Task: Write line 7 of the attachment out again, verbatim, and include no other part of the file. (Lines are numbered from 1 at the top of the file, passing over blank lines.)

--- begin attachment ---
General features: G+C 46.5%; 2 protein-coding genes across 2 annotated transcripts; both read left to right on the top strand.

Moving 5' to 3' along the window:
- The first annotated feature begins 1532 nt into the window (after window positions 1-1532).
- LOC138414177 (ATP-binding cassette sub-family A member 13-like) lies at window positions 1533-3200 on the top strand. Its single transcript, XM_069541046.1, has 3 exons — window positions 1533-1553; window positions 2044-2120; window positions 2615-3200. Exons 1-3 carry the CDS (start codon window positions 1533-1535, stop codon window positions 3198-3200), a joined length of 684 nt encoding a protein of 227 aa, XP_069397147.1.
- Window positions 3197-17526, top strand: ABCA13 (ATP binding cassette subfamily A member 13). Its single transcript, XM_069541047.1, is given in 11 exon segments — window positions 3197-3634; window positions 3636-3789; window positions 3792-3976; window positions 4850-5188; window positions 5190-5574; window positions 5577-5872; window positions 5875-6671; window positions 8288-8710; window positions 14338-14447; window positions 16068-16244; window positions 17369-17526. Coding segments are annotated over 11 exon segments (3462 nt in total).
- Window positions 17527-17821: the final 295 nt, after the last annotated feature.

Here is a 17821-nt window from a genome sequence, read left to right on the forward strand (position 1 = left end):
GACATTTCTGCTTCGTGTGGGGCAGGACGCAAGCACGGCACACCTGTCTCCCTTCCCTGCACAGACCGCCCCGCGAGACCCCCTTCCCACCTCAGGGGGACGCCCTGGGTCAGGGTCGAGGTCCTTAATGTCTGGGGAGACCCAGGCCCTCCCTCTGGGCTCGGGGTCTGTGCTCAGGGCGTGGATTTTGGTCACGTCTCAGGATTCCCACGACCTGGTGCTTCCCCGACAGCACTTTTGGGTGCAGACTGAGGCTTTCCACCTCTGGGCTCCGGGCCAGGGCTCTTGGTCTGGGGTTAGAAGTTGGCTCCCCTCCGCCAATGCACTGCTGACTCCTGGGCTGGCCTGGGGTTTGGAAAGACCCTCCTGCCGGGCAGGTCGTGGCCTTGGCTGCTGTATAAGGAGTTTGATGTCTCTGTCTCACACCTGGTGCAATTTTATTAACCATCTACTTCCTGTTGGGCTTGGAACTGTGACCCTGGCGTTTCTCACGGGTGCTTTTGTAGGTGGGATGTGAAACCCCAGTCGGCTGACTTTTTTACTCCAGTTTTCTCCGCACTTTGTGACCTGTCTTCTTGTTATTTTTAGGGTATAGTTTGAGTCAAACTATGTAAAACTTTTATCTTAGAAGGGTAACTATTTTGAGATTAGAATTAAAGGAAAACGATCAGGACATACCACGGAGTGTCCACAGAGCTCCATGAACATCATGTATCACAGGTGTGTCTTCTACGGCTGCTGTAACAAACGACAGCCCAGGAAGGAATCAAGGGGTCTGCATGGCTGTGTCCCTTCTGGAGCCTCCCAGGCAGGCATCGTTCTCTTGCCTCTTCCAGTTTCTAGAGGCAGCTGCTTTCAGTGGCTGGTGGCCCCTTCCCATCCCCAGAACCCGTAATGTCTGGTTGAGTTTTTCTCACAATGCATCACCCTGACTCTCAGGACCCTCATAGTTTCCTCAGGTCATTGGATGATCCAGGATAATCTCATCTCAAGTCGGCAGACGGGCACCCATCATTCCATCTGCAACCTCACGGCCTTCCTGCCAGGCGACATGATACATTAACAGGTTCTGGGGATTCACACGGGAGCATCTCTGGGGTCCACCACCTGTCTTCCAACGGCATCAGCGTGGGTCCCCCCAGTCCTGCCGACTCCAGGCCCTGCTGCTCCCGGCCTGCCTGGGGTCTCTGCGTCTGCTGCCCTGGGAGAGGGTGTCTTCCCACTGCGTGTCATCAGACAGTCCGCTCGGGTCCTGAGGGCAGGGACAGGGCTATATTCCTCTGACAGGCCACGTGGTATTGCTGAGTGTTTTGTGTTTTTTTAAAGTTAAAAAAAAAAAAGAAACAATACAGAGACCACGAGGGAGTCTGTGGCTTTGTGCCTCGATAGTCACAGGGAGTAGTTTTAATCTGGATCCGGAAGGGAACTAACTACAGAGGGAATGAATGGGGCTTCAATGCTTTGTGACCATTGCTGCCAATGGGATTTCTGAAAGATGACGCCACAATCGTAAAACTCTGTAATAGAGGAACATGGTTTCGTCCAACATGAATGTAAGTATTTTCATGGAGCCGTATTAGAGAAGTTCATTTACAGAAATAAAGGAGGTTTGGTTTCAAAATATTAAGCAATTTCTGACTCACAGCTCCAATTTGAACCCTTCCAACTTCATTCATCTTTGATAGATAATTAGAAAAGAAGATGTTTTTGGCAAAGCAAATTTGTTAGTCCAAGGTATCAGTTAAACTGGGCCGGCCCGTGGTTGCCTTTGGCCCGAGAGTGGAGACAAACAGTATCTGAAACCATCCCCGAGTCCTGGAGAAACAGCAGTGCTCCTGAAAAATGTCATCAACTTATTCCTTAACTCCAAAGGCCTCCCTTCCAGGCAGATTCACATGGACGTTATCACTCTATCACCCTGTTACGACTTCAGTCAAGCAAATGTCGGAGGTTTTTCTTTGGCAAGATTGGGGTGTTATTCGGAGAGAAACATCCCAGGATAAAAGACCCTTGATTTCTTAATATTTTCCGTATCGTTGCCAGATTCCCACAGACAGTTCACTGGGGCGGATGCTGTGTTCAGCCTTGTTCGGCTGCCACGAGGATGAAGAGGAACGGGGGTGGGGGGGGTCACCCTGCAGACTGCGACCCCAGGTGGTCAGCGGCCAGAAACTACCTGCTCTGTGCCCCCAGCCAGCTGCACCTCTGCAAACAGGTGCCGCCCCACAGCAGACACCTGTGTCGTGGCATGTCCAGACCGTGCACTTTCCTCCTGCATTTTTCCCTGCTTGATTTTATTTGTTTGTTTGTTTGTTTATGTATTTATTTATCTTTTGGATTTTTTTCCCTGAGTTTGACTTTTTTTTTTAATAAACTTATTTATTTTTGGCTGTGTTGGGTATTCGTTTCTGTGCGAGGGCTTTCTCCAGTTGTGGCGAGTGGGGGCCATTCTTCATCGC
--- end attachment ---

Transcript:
Here is a 17821-nt window from a genome sequence, read left to right on the forward strand (position 1 = left end):